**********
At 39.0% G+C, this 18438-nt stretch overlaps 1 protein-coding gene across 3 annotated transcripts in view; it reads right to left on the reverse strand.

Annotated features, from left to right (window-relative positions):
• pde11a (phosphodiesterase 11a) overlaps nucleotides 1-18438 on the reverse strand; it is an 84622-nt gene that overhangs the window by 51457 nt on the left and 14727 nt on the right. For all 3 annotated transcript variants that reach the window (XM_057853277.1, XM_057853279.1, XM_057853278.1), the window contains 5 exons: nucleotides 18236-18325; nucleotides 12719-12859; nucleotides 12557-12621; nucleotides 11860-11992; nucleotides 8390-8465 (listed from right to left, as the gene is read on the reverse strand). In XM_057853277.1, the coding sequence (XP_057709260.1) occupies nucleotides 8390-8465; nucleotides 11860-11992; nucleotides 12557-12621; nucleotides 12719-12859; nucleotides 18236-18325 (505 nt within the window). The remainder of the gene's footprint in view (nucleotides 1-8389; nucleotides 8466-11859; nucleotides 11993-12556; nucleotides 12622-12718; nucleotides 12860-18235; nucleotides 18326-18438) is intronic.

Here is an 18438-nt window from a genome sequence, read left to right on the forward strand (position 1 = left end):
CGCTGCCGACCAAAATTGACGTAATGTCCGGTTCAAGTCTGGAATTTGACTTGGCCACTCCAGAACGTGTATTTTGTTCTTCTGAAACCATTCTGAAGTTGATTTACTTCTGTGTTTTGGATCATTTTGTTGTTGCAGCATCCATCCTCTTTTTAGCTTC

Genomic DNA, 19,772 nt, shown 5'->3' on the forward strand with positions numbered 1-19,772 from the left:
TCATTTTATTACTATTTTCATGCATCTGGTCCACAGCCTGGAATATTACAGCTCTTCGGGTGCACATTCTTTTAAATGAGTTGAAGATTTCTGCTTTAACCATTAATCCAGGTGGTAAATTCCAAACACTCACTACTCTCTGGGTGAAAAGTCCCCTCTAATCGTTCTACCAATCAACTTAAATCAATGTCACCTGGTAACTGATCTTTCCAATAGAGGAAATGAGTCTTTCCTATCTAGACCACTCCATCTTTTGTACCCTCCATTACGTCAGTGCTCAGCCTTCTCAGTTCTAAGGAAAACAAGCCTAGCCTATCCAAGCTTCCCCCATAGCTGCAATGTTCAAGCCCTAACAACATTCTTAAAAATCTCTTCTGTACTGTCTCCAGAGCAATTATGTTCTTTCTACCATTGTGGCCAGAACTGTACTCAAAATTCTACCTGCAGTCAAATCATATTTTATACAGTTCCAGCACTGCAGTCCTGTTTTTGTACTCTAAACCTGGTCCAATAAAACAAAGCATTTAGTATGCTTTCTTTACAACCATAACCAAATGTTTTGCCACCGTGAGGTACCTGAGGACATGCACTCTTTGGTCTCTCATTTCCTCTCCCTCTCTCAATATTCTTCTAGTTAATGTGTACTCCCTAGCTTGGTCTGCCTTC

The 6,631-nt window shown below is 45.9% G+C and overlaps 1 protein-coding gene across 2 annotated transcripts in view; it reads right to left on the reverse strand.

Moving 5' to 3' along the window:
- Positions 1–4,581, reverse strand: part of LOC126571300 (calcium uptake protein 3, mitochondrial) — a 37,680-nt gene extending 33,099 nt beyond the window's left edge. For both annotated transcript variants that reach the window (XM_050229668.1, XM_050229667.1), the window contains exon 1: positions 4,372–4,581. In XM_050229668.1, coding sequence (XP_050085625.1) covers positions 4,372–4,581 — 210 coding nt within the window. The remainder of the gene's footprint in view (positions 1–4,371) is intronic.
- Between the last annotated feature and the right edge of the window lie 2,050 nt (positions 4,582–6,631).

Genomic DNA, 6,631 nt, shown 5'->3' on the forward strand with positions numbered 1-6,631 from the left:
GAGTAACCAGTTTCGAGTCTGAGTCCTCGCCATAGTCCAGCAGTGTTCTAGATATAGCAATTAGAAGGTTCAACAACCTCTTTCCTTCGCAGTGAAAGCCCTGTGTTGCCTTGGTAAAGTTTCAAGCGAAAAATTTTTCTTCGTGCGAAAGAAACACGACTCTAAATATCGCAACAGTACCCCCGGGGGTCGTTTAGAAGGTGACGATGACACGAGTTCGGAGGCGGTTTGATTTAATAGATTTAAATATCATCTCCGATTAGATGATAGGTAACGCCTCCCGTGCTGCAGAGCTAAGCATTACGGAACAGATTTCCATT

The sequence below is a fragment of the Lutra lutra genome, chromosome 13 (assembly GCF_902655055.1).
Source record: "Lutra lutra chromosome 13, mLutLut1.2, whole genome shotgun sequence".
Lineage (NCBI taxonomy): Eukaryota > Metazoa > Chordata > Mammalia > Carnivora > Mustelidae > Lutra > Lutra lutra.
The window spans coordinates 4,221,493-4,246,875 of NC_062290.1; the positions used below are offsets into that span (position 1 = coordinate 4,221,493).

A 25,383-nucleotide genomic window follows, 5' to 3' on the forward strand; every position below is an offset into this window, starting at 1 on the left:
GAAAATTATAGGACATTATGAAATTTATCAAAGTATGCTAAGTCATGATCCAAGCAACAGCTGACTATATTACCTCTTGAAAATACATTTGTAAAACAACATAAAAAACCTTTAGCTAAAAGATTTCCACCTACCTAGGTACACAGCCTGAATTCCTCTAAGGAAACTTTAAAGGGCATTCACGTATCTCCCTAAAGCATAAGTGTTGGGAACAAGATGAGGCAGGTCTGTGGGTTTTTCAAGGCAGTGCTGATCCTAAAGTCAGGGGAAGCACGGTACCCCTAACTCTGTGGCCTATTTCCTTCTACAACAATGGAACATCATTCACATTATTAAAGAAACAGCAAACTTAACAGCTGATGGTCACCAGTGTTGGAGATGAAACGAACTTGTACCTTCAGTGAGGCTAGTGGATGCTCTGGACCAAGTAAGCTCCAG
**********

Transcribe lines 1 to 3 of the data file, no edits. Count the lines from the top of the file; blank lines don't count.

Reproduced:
At 39.0% G+C, this 18438-nt stretch overlaps 1 protein-coding gene across 3 annotated transcripts in view; it reads right to left on the reverse strand.

Annotated features, from left to right (window-relative positions):
• pde11a (phosphodiesterase 11a) overlaps nucleotides 1-18438 on the reverse strand; it is an 84622-nt gene that overhangs the window by 51457 nt on the left and 14727 nt on the right. For all 3 annotated transcript variants that reach the window (XM_057853277.1, XM_057853279.1, XM_057853278.1), the window contains 5 exons: nucleotides 18236-18325; nucleotides 12719-12859; nucleotides 12557-12621; nucleotides 11860-11992; nucleotides 8390-8465 (listed from right to left, as the gene is read on the reverse strand). In XM_057853277.1, the coding sequence (XP_057709260.1) occupies nucleotides 8390-8465; nucleotides 11860-11992; nucleotides 12557-12621; nucleotides 12719-12859; nucleotides 18236-18325 (505 nt within the window). The remainder of the gene's footprint in view (nucleotides 1-8389; nucleotides 8466-11859; nucleotides 11993-12556; nucleotides 12622-12718; nucleotides 12860-18235; nucleotides 18326-18438) is intronic.